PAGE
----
That why Ermetic recommends companies conduct place tighter controls on internal access policies and also conduct a “manual review of each identity and resource to determine the extent of exposure and take appropriate action.”

Meanwhile, Bach said it’s important for organizations to “understand the interconnectedness of their IaaS and SaaS cloud services and recognize that breaches like the SolarWinds one may not be limited to a single service or vendor by virtue of this interconnectedness. Security teams need to also understand what access to data and capabilities service accounts, tokens, and integrations have in other clouds. If a breach results in the compromise of integration accounts, those integration accounts may be used to exfiltrate data or create residency on other, totally unrelated services like a customer database or a version control system.”

In his post, Dahan’s contended that so far “much of the discussion around” the SolarWinds incident has been centered on on-premise risks. But Smith at Qualys, said he doesn’t believe the cloud-based implications have been overlooked. For starters, he noted, the Microsoft Threat Intelligence Center has “released detections to hunt for activity based on the SolarWinds breach within Azure.”

Such a move is prudent. After all, “an adversary as sophisticated as this would not only target organizations who leverage cloud-based services, but have the desire to pivot into their cloud assets to achieve their ultimate goals,” Smith added.

Ultimately, it comes down to understanding the adversary’s true impact to determine just how much of a danger this scenario represents.

“At this point the malware has been cut off from executing, due to the C2 domains being taken over, so the focus is on looking back for evidence of activity,” said Smith. “There are a lot of indicators of compromise already available to look for artifacts within your organization: files, services, network traffic, etc. If an organization is concerned about the impact of an attacker pivoting to their cloud environment, the first step would be to understand what, if any, credentials the Orion service stored. Beyond that, auditing all access to the cloud and rotating any impacted keys and/or passwords will become very high priority.”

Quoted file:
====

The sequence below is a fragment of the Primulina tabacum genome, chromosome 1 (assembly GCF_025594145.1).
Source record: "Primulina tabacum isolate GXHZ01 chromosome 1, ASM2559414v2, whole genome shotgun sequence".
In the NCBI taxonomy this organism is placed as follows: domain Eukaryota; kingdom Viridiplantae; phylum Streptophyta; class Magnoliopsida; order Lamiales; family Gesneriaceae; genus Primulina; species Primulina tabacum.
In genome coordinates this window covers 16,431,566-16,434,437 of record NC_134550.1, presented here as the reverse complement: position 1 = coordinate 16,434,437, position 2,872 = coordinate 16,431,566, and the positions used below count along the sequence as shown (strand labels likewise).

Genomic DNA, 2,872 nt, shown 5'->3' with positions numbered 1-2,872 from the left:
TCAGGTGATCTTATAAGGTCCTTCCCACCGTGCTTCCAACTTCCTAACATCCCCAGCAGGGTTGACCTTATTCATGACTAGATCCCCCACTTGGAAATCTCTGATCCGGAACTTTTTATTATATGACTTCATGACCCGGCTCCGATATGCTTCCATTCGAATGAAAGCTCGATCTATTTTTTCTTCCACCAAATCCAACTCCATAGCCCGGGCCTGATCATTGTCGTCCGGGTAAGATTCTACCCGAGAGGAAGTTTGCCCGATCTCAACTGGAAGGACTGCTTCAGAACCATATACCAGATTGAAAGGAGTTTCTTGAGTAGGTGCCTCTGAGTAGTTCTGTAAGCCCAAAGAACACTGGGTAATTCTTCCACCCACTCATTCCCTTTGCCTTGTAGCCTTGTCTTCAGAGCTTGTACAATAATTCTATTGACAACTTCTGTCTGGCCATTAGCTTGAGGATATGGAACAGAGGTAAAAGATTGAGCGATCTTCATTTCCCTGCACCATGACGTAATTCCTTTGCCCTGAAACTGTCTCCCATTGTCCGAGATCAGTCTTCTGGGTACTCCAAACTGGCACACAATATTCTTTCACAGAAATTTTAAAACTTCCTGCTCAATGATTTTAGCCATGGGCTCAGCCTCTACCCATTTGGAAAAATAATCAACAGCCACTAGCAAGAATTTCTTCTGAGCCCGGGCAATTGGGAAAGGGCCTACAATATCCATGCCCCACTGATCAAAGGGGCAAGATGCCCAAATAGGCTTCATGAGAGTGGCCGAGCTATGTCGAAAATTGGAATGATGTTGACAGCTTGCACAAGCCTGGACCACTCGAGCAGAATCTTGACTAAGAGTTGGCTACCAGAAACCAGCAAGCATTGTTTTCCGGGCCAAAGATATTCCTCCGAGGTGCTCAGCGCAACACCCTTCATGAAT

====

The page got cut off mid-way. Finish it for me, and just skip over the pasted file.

Jim Reavis, CEO of the Cloud Security Alliance, said his organization recommends visualizing cloud “as a layered model” because it is “helpful in uncovering different vendors and technologies that are mashed up to create… business app[s] and examining whether the appropriate security measures are in place for each layer. Businesses absolutely need to know which cloud IaaS providers their vendors are using and how they are configured to identify the threats most relevant to that business. The CSA Security, Trust, Assurance & Risk program is an excellent way to examine how vendors secure their cloud systems and customers should demand this level of transparency from their technology partners.”